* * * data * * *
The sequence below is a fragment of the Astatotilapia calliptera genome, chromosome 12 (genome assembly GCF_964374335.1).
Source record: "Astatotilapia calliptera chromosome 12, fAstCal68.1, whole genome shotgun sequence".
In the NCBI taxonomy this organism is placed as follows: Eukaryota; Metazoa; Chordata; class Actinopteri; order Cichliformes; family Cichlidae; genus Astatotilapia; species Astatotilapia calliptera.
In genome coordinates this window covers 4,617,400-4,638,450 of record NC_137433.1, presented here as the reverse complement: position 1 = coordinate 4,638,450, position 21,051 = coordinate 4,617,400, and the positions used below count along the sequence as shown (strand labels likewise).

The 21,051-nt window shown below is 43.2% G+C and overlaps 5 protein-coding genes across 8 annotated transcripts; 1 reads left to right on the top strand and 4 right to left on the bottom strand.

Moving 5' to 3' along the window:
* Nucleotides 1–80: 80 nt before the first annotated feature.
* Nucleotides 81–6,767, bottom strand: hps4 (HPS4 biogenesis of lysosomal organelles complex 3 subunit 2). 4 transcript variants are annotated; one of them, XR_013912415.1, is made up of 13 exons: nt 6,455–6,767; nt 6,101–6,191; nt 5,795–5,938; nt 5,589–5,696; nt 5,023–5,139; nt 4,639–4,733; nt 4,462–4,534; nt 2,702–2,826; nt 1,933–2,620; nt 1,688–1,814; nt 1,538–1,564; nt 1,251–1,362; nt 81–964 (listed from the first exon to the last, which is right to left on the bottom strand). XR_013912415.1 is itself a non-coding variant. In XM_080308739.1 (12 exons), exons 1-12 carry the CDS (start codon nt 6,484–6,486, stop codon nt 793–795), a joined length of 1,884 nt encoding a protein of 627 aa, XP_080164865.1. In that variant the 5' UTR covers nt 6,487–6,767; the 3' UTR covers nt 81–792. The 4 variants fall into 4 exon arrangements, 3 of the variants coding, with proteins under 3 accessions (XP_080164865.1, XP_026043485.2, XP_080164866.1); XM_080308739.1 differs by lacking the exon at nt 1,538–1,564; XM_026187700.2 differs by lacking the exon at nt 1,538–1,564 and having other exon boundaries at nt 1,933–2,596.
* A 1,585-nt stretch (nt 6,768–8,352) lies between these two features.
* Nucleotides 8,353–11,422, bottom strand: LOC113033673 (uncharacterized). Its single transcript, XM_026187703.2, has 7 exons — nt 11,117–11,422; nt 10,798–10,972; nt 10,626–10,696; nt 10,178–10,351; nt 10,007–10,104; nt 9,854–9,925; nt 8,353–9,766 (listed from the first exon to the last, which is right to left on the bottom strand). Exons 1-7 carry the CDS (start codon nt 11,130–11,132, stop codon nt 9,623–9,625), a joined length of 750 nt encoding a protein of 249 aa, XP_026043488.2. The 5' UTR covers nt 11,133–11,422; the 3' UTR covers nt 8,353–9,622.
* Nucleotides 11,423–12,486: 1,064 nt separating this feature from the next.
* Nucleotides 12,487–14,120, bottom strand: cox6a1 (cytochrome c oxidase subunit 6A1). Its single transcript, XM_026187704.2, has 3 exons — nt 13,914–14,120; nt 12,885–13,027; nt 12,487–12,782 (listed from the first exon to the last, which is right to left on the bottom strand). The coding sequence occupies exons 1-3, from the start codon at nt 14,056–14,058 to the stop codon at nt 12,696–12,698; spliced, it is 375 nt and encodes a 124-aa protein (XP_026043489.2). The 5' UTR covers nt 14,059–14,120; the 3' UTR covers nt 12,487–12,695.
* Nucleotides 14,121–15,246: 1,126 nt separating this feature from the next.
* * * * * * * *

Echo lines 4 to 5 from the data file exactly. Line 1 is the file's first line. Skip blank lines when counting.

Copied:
In genome coordinates this window covers 4,617,400-4,638,450 of record NC_137433.1, presented here as the reverse complement: position 1 = coordinate 4,638,450, position 21,051 = coordinate 4,617,400, and the positions used below count along the sequence as shown (strand labels likewise).

The 21,051-nt window shown below is 43.2% G+C and overlaps 5 protein-coding genes across 8 annotated transcripts; 1 reads left to right on the top strand and 4 right to left on the bottom strand.